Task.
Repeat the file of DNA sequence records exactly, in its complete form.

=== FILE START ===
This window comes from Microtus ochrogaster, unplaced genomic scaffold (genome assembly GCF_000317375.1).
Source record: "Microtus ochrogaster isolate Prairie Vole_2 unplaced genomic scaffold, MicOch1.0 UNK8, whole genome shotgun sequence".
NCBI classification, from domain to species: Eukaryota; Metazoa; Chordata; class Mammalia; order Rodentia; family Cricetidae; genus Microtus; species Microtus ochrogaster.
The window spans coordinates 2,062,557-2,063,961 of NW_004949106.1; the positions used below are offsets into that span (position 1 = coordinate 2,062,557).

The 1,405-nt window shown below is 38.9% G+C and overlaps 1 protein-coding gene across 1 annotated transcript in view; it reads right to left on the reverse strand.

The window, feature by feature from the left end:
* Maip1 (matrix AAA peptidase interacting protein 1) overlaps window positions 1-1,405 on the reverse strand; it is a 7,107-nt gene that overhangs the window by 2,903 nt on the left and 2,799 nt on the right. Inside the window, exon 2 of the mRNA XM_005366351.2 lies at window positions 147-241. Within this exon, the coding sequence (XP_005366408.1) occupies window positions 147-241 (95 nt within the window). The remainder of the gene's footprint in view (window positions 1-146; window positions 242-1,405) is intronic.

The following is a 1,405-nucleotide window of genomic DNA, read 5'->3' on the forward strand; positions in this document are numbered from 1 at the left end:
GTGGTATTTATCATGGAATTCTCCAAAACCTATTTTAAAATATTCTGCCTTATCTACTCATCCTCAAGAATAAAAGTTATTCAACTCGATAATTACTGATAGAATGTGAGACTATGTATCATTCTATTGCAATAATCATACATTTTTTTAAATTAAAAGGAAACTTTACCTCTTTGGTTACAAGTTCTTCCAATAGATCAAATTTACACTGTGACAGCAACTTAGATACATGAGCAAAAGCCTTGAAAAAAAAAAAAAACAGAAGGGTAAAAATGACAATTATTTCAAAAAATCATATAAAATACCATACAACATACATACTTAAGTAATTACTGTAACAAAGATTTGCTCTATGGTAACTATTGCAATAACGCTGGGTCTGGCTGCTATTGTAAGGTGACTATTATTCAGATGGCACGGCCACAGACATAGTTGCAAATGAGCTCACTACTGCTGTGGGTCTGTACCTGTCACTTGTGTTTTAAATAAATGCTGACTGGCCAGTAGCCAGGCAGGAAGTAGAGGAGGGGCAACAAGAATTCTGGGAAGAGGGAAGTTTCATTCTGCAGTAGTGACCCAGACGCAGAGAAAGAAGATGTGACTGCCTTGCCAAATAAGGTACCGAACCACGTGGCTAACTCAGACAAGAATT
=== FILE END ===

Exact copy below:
This window comes from Microtus ochrogaster, unplaced genomic scaffold (genome assembly GCF_000317375.1).
Source record: "Microtus ochrogaster isolate Prairie Vole_2 unplaced genomic scaffold, MicOch1.0 UNK8, whole genome shotgun sequence".
NCBI classification, from domain to species: Eukaryota; Metazoa; Chordata; class Mammalia; order Rodentia; family Cricetidae; genus Microtus; species Microtus ochrogaster.
The window spans coordinates 2,062,557-2,063,961 of NW_004949106.1; the positions used below are offsets into that span (position 1 = coordinate 2,062,557).

The 1,405-nt window shown below is 38.9% G+C and overlaps 1 protein-coding gene across 1 annotated transcript in view; it reads right to left on the reverse strand.

The window, feature by feature from the left end:
* Maip1 (matrix AAA peptidase interacting protein 1) overlaps window positions 1-1,405 on the reverse strand; it is a 7,107-nt gene that overhangs the window by 2,903 nt on the left and 2,799 nt on the right. Inside the window, exon 2 of the mRNA XM_005366351.2 lies at window positions 147-241. Within this exon, the coding sequence (XP_005366408.1) occupies window positions 147-241 (95 nt within the window). The remainder of the gene's footprint in view (window positions 1-146; window positions 242-1,405) is intronic.

The following is a 1,405-nucleotide window of genomic DNA, read 5'->3' on the forward strand; positions in this document are numbered from 1 at the left end:
GTGGTATTTATCATGGAATTCTCCAAAACCTATTTTAAAATATTCTGCCTTATCTACTCATCCTCAAGAATAAAAGTTATTCAACTCGATAATTACTGATAGAATGTGAGACTATGTATCATTCTATTGCAATAATCATACATTTTTTTAAATTAAAAGGAAACTTTACCTCTTTGGTTACAAGTTCTTCCAATAGATCAAATTTACACTGTGACAGCAACTTAGATACATGAGCAAAAGCCTTGAAAAAAAAAAAAAACAGAAGGGTAAAAATGACAATTATTTCAAAAAATCATATAAAATACCATACAACATACATACTTAAGTAATTACTGTAACAAAGATTTGCTCTATGGTAACTATTGCAATAACGCTGGGTCTGGCTGCTATTGTAAGGTGACTATTATTCAGATGGCACGGCCACAGACATAGTTGCAAATGAGCTCACTACTGCTGTGGGTCTGTACCTGTCACTTGTGTTTTAAATAAATGCTGACTGGCCAGTAGCCAGGCAGGAAGTAGAGGAGGGGCAACAAGAATTCTGGGAAGAGGGAAGTTTCATTCTGCAGTAGTGACCCAGACGCAGAGAAAGAAGATGTGACTGCCTTGCCAAATAAGGTACCGAACCACGTGGCTAACTCAGACAAGAATT